Server 2012 – Ribbon UI: Disable Hidden Items Checkbox

For a good explanation of the process involved to do this and how I figured this out, check out my other post here. Microsoft really dropped the ball this time around by reinventing the wheel (aka the Ribbon UI) and not creating the associated Group Policy templates to be able to disable items that standard users should never have access to.

Just a couple of questions for Microsuck…

  1. Why in the hell does a person hide a file or folder in the first place? Could it be because they don’t want users to access it? Sure you can set file permissions but what about hidden DFS root folders that they have to have write access to? Do you want your users to have access to those? Nothing can go wrong there…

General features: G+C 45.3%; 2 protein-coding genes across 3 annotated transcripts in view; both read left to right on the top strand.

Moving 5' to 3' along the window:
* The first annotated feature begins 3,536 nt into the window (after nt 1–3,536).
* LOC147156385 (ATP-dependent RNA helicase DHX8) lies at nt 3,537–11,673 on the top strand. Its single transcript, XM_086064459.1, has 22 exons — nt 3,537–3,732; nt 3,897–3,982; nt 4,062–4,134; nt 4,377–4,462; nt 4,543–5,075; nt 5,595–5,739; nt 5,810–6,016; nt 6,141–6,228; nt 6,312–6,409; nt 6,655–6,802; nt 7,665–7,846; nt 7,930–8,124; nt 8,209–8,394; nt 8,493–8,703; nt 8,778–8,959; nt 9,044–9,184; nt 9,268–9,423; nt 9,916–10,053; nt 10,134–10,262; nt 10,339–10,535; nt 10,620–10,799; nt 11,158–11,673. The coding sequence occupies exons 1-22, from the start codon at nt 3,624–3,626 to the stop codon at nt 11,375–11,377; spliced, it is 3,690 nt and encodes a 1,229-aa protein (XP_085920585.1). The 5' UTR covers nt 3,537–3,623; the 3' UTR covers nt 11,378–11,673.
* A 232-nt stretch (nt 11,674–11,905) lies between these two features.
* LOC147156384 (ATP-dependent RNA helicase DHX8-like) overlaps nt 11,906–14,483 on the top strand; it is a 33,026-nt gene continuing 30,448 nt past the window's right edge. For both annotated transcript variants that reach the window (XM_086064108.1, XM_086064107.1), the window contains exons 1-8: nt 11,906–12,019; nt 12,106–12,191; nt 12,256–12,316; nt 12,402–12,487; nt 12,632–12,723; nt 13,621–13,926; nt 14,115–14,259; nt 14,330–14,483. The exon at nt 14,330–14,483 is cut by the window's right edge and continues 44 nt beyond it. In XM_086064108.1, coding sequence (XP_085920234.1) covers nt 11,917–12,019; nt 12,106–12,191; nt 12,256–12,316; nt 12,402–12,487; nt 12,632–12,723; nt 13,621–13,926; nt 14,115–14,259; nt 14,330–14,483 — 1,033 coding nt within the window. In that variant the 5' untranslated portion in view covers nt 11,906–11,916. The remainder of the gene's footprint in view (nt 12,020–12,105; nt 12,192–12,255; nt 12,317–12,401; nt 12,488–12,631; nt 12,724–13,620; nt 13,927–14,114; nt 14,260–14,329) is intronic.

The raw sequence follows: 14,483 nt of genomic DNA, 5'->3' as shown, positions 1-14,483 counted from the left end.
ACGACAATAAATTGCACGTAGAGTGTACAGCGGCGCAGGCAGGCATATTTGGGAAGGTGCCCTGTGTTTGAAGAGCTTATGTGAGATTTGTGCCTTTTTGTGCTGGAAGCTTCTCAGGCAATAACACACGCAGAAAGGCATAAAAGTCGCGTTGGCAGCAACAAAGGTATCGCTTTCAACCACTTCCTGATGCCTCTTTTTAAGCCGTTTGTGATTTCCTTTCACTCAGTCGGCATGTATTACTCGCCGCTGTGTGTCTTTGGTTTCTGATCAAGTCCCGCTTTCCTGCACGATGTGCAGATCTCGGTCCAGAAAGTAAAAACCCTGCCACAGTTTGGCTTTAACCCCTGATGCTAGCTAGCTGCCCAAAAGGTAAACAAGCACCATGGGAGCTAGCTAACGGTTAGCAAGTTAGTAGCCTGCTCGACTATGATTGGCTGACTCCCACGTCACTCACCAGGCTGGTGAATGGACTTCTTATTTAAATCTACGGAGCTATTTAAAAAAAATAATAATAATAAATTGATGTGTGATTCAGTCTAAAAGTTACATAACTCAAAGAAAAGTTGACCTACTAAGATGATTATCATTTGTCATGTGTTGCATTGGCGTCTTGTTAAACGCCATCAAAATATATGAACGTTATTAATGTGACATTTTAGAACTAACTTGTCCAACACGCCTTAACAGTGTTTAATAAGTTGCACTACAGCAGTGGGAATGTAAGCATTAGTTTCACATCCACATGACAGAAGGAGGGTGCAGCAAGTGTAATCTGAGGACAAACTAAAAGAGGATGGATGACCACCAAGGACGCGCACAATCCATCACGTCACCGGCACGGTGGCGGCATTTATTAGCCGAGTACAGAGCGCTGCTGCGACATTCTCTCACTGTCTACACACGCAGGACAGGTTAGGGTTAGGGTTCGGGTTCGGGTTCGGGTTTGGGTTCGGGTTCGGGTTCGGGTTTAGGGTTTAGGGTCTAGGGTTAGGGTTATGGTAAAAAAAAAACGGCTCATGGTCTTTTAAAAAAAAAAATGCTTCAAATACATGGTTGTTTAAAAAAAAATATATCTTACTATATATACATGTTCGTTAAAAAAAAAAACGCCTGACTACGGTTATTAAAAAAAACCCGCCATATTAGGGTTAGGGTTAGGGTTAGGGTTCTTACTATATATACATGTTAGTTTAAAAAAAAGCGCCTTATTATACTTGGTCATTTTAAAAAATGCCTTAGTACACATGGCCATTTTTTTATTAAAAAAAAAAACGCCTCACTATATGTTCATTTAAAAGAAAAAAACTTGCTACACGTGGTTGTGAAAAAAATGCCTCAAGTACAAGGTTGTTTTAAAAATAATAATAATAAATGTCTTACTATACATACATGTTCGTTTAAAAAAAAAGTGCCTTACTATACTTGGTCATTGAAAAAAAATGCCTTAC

2. Why would I have a Group Policy to disable access to “File Options” yet have a checkbox to show “Hidden Items” with no way to disable it. It doesn’t make sense. You don’t make sense. Dumbasses. Finish the fucking product before you roll it out for god sakes. This OS has been out for three years already, how in the hell is this not fixed yet? (P.S. you suck.)

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Server 2012 – Ribbon UI: Disable Add a Network Location and Other Icons

This one task took me days of research online and a lot of trial and error to figure out and you won’t find this answer anywhere else on the net (except for another forum I posted the solution in), so I hope some server admins out there will really find this useful (and I know you will).